With 7 minutes left, Ciaran Clark was rested, Shane Lowry his replacement. One of the biggest cheers of the night was reserved for Moustapha Salifou coming on in place of Nigel Reo-Coker. In the limited time he had, it felt like he attempted more key forward passes than Petrov had the whole time he was on the pitch, but I’m sure that was just my bias. It was good to see him though and he showed one or two subtle signs that he can certainly do a job for us this year in rotation.

And then finally, a little spice towards the end. Alexis was booked after a double foul on Nathan Delfouneso making a typically determined charge up the right wing and then Stewart Downing’s free kick struck the woodwork in injury time, almost providing the perfect ending. Shane Lowry did his best on the follow up, but shot wide.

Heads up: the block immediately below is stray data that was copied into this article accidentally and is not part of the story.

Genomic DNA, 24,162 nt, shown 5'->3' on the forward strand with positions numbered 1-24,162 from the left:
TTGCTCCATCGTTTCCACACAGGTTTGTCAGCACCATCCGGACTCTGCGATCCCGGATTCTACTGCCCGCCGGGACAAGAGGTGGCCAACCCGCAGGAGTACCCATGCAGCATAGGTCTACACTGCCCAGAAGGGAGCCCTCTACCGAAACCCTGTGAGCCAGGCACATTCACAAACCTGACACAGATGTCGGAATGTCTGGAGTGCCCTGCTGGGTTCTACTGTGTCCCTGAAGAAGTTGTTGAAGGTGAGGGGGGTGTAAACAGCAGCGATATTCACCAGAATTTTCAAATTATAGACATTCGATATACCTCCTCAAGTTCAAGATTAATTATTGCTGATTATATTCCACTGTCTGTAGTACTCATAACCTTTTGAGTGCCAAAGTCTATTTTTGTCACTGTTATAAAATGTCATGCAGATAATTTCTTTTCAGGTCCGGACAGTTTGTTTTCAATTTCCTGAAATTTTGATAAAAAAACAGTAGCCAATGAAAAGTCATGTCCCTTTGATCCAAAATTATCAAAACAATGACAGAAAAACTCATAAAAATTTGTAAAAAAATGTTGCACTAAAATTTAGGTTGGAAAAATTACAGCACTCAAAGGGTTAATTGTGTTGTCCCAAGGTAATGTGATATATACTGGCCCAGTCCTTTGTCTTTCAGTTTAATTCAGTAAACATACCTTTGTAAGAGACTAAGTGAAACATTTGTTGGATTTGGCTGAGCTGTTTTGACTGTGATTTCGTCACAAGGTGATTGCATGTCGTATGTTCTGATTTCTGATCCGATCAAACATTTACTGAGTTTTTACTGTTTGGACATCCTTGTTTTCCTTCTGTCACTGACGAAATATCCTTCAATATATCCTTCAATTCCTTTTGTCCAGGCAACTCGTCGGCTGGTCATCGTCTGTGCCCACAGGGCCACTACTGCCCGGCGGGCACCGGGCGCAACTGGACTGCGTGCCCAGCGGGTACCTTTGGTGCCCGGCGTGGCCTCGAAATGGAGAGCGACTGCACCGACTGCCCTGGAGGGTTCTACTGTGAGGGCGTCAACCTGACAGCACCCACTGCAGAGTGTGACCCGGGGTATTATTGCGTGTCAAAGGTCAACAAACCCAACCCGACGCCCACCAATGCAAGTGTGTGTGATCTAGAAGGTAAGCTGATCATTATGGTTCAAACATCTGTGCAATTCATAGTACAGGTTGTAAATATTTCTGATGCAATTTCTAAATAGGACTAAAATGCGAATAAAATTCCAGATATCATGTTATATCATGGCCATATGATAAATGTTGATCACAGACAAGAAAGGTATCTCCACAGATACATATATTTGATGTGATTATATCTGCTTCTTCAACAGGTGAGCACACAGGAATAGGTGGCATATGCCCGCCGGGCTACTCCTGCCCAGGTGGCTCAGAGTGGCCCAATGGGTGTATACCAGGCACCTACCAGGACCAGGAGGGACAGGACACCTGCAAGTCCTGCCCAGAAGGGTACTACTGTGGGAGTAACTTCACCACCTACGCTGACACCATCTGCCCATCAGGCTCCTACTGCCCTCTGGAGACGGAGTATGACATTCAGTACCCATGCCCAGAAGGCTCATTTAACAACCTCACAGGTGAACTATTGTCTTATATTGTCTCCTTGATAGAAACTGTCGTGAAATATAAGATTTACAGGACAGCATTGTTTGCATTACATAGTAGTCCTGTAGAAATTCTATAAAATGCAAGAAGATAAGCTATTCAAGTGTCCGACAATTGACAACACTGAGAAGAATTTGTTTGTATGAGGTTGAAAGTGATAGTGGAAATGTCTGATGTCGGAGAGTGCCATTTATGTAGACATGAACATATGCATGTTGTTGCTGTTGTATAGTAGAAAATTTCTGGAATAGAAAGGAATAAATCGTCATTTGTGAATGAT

Overall, despite the lack of goals, a fine tonic to the Benfica defeat. The Marc Albrighton cat will be well and truly out of the bag by now, but hopefully he’ll spring a surprise or two on the Premier League opponents who underestimate him. James Who? Exactly!

I think Marc might edge any votes for Man of the Match, but I’d be tempted to opt for Reo-Coker who performed the unglamorous and easily overlooked role in the middle that provides the stability we need for the rest to function. That’s what he does best, it’s a shame it’s a difficult role to appreciate, but I’m happy he seems to be among the players who are staying, maybe bygones can be bygones and we can get him in a new contract before he walks on a free next summer.

Without wanting to appear breathlessly carried away, my final thought has to go to the system used tonight. At one point in the second half, with Delfouneso playing as a slightly withdrawn forward, Ash and Downing on the “wrong wing”, in front of Petrov and Reo-Coker in the dual holding role, I found myself wondering whether we were witnessing a false nine, with inside out wingers and a double six…

…I quickly dismissed that though, a pretentiously trendy thought on my part and, in any case, I’m constantly told Martin O’Neill is stuck in the past and is “tactically inept”, he couldn’t possibly be employing such vogue tactics.

Could he?

Well, all the rehearsals are over, we’ll find out in a week!!